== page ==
The writing is weird. The writer controls his pen poorly, the scrap on which it is written is reused, and these things make one think of leaner. It might be a good idea to compare the texts in Hasitzka, Neue Texte und Dokumentation zum Koptisch-Unterricht (MPER XVIII 1990). I doubt there is anything similar there, but at least it would be a positive step towards resolving the question.

    The Artemidorus papyrus is quite a different matter. Peter Parsons described its writing as "unexceptionable" (TLS 2/22/08); were there a Coptic palaeography expert of a similar stature willing to say the same thing for the papyrus in question, this discussion would have an entirely different tone.

  24. Dear Gregg,
    Thanks. I have a high regard for Bagnall's professional opinion, and would not want to suggest that he has acted unprofessionally here. I can generally agree with your comments on the ductus and material, although I think that you are being generous. The problem is that this piece has been presented as a literary codex by King and, indeed, seems to contain a literary text. So, looking for a parallel in MH's synopsis of writing exercises is an act of desperation. We can do this and perhaps find similar hands, but we would still lack evidence for literary codices with this sort of writing. Actually, I think you would have a hard time finding a real equivalent for this in her edition. When I return to Münster, I will be checking a few editions to see what I can turn up.

    I work on manuscripts from institutional collections whose provenance is uncertain, almost every day, and this is indeed very normal. However, if someone asks me to identify a text for them, I will only help them if I can be reasonably sure that everything is in order. In this case, as mentioned, I am assuming that Bagnall would not have verified the papyrus without due diligence. However, having said that, I can not verify what the history is. I am suspicious that interesting information is being kept secret by the owner.

  25. Here is a bit more from Gregg Schwender:

    "There are ways to examine the ink without destroying the papyrus. A Multispectral image would be the first thing to try. Bagnall's incite that the pen is the problem with the script's appearance should be supportable by comparanda. This surely can't be the only papyrus written with an improperly sharpened pen. Probably he means the pen was not produced quite right: if the inside of the barrel by the tip is not properly cleaned (sorry i don't know the technical term) stuff that grows in the middle of a reed, which one has to cut out with a knife, and then sand somehow, or if the nib is has a stray fibers around the point, is can speared the ink around as one sees in this text. But this observation does not mean much if no comparanda can be produced.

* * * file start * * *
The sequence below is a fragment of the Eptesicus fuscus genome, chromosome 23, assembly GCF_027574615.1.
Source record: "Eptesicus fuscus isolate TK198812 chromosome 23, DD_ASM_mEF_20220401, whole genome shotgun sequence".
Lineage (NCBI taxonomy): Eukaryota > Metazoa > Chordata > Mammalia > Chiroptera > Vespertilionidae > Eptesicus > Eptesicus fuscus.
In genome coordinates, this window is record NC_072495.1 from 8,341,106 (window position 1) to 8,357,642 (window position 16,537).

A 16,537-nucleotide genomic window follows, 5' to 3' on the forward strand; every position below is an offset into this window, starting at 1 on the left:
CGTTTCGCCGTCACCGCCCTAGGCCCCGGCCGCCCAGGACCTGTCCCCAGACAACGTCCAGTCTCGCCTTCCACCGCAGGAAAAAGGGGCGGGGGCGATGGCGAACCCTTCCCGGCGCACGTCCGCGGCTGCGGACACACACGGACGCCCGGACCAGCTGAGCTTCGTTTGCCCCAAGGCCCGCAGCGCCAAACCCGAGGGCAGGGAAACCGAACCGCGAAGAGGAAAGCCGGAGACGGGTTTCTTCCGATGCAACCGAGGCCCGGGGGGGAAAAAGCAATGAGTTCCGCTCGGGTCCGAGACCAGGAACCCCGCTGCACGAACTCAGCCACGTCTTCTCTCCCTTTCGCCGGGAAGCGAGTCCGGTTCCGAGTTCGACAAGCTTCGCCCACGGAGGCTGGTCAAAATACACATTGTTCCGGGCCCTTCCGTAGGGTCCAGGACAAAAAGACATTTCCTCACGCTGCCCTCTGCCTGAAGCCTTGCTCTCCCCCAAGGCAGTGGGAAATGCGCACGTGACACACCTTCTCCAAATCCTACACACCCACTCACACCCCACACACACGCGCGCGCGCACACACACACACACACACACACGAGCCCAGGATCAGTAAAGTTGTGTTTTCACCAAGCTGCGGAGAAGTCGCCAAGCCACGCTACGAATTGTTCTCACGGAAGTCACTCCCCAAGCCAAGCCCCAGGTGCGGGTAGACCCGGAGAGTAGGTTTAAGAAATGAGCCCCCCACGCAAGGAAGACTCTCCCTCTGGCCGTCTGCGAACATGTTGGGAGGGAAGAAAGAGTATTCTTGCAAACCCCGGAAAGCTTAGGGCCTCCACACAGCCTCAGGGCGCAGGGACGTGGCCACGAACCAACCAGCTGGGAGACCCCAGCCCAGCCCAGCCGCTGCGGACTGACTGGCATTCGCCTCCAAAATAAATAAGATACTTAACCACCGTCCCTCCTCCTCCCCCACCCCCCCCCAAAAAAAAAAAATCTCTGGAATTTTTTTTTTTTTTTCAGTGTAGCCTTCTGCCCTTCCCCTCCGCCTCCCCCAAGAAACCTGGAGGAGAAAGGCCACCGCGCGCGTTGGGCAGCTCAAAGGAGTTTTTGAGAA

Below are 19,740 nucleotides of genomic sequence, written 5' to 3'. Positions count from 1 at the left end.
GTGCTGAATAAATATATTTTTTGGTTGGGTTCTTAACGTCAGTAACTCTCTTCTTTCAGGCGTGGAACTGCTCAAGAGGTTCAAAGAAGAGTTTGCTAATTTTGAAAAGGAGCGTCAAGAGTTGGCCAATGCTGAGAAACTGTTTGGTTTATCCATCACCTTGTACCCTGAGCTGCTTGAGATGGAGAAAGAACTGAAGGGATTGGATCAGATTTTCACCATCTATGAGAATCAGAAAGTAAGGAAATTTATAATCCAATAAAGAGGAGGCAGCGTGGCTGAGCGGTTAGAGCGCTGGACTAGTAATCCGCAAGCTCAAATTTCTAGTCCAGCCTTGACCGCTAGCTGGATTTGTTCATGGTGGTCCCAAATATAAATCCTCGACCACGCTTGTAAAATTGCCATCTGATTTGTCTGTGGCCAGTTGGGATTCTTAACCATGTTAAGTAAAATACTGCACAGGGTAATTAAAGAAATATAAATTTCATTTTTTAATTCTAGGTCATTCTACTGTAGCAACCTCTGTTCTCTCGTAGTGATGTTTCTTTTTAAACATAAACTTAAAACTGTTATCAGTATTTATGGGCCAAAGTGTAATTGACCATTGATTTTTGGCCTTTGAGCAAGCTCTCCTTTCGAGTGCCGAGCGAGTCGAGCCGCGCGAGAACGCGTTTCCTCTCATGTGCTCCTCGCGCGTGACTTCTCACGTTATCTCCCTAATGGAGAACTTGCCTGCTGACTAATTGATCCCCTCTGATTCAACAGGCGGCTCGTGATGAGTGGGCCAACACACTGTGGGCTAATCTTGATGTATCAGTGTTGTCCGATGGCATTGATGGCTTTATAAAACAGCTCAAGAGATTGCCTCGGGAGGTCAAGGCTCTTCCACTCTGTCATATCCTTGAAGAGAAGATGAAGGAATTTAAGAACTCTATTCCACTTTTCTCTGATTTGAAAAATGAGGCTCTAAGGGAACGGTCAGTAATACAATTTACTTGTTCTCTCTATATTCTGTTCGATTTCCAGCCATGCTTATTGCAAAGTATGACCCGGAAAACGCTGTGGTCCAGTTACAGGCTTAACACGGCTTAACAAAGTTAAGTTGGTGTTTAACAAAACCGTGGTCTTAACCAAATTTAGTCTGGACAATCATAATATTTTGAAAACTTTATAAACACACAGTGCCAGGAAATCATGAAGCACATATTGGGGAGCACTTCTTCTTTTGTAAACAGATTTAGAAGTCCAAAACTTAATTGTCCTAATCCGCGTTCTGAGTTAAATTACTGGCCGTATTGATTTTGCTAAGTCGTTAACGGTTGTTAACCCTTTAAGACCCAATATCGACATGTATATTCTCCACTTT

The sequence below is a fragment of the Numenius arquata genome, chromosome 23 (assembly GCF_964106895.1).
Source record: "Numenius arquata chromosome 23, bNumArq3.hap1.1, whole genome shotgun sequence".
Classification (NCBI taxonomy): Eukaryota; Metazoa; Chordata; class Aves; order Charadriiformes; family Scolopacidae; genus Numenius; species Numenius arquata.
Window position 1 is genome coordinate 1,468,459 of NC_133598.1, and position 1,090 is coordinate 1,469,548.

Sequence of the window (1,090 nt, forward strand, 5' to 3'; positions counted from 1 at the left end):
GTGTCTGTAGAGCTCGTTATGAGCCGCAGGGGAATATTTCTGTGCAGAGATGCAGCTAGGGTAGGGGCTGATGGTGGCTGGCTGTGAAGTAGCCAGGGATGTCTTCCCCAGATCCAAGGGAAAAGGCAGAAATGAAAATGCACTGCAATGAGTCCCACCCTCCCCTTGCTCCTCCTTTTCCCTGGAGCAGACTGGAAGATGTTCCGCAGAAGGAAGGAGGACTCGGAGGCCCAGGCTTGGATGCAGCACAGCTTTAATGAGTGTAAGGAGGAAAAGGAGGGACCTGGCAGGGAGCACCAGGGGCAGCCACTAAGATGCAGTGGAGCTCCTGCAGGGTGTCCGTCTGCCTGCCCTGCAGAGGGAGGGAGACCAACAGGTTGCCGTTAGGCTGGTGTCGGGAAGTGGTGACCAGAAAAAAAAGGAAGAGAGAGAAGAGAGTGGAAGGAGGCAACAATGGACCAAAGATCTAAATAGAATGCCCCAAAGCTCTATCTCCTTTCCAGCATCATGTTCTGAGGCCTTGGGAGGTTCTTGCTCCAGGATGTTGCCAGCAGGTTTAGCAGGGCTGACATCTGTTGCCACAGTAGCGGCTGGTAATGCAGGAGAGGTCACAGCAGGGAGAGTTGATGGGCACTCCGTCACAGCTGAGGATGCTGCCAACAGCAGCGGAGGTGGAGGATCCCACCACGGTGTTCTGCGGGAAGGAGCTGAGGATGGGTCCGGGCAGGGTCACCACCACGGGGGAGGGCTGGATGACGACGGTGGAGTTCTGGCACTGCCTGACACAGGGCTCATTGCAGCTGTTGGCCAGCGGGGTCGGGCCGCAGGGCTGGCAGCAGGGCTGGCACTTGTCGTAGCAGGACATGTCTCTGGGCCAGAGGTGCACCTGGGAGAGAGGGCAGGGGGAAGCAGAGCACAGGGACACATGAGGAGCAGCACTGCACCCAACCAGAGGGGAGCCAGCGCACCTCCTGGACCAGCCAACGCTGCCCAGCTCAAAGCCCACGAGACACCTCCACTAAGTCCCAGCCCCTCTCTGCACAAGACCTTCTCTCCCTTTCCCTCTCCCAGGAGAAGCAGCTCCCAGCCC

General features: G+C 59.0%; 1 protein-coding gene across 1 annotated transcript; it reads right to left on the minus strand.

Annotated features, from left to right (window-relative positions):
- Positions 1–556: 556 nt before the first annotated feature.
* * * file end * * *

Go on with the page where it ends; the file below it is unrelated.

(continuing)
The other point Bagnall makes about known papyrus forgeries is right as far as it goes; but there are cases of forged antiquities involving comprehensible writing that have come to light recently. Maybe I'm wrong, but i thought the Greek on that metal codex from Jordan was directly copied from somewhere else; There is also the famous Praenste Fibula, that looked like our earliest Latin writing, until it was studied in depth and exposed in the 80's. This is the sort of detail i find lacking in the argumentation on the blog. Just saying "There's a first time for everything", as someone did, is no argument.

    A multispectral image or images might reveal what is lost on the back, or whether there is writing beneath the interesting part of the front where the ink is different than on the rest.

    The most troubling thing is that Bagnall's first reaction was the same as anyone with experience with papyri: it looks fake. This is not an argument exactly, but given that, what is probably needed is a seminar like the one held at Oxford to discuss the Artemidorus papyrus (to be published as Images and Texts of the Artmeidorus papyrus: Working Papers, ST John's College, Oxford, 2088)."

  26. Dear friends, a few minutes ago my colleague informed me that your articles. I am very interested! I also published a Paleographical preliminary report on it (in Spanish) a couple of days... I hope it can be of interest to you. A second review will include (with your permission) the arguments considered relevant.

    Here I leave the link to my article, if you also find something of interest that deserves to be referred to by you in an upcoming update of your article: